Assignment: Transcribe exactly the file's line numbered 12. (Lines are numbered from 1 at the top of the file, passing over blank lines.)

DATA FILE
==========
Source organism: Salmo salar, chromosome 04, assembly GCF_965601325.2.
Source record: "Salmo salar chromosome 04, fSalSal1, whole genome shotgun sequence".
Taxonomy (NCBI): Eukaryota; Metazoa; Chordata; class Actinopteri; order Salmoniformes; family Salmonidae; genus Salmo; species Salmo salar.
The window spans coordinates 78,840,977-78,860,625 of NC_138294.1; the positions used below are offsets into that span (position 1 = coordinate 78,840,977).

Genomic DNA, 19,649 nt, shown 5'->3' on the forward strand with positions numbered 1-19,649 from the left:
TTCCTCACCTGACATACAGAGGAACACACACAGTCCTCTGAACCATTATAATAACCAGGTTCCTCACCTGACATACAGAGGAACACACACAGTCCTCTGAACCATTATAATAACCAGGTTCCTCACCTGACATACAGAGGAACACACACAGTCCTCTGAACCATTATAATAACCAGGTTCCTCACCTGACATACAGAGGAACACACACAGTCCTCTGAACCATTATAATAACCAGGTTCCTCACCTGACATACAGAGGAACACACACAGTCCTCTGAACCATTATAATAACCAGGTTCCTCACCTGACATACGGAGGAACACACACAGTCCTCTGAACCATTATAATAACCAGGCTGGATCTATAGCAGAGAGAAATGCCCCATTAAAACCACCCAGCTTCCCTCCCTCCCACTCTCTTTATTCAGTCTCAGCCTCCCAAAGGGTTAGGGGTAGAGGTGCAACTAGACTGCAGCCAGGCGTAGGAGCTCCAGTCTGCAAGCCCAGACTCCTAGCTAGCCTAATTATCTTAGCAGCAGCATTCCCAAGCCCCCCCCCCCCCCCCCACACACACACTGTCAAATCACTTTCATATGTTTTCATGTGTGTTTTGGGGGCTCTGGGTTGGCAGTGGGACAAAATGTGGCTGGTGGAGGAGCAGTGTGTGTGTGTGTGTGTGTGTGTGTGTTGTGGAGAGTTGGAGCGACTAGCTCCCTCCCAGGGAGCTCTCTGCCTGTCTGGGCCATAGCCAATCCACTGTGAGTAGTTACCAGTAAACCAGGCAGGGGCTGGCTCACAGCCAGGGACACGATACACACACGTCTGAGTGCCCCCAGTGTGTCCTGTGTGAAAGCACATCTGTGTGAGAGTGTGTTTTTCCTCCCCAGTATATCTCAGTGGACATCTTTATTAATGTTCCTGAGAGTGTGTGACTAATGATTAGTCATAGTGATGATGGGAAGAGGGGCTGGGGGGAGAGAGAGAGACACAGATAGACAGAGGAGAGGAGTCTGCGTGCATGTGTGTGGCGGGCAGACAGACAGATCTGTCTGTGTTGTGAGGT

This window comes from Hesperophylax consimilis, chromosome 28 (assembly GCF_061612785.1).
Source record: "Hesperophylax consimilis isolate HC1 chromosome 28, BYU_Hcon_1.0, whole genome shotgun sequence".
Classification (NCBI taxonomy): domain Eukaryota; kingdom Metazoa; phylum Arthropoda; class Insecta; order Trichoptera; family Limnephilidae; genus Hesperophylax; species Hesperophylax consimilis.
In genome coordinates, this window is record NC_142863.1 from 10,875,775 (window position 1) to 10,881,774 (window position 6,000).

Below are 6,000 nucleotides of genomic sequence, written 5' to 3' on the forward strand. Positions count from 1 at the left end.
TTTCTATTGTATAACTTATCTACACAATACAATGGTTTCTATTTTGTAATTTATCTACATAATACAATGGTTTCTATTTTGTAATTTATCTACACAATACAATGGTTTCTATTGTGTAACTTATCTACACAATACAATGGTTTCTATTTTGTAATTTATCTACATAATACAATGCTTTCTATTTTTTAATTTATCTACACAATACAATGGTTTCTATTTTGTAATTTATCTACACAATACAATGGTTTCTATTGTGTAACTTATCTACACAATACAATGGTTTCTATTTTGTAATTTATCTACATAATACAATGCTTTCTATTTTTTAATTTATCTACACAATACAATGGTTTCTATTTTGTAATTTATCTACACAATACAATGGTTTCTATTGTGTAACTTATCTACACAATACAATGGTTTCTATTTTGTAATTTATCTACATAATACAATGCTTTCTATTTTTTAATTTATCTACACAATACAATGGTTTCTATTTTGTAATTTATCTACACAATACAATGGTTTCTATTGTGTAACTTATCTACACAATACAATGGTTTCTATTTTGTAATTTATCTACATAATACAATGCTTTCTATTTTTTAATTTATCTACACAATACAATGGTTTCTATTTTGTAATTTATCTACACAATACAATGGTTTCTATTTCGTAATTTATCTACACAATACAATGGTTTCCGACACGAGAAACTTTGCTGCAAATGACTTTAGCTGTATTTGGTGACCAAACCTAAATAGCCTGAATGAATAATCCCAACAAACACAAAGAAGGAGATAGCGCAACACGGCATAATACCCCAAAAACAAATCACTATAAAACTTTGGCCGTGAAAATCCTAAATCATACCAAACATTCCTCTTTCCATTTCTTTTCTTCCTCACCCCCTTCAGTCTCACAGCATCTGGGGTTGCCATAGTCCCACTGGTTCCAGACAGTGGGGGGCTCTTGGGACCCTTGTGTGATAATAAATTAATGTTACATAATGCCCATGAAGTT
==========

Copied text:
TTTCTATTGTATAACTTATCTACACAATACAATGGTTTCTATTTTGTAATTTATCTACATAATACAATGGTTTCTATTTTGTAATTTATCTACACAATACAATGGTTTCTATTGTGTAACTTATCTACACAATACAATGGTTTCTATTTTGTAATTTATCTACATAATACAATGCTTTCTATTTTTTAATTTATCTACACAATACAATGGTTTCTATTTTGTAATTTATCTACACAATACAATGGTTTCTATTGTGTAACTTATCTACACAATACAATGGTTTCTATTTTGTAATTTATCTACATAATACAATGCTTTCTATTTTTTAATTTATCTACACAATACAATGGTTTCTATTTTGTAATTTATCTACACAATACAATGGTTTCTATTGTGTAACTTATCTACACAATACAATGGTTTCTATTTTGTAATTTATCTACATAATACAATGCTTTCTATTTTTTAATTTATCTACACAATACAATGGTTTCTATTTTGTAATTTATCTACACAATACAATGGTTTCTATTGTGTAACTTATCTACACAATACAATGGTTTCTATTTTGTAATTTATCTACATAATACAATGCTTTCTATTTTTTAATTTATCTACACAATACAATGGTTTCTATTTTGTAATTTATCTACACAATACAATGGTTTCTATTTCGTAATTTATCTACACAATACAATGGTTTCCGACACGAGAAACTTTGCTGCAAATGACTTTAGCTGTATTTGGTGACCAAACCTAAATAGCCTGAATGAATAATCCCAACAAACACAAAGAAGGAGATAGCGCAACACGGCATAATACCCCAAAAACAAATCACTATAAAACTTTGGCCGTGAAAATCCTAAATCATACCAAACATTCCTCTTTCCATTTCTTTTCTTCCTCACCCCCTTCAGTCTCACAGCATCTGGGGTTGCCATAGTCCCACTGGTTCCAGACAGTGGGGGGCTCTTGGGACCCTTGTGTGATAATAAATTAATGTTACATAATGCCCATGAAGTT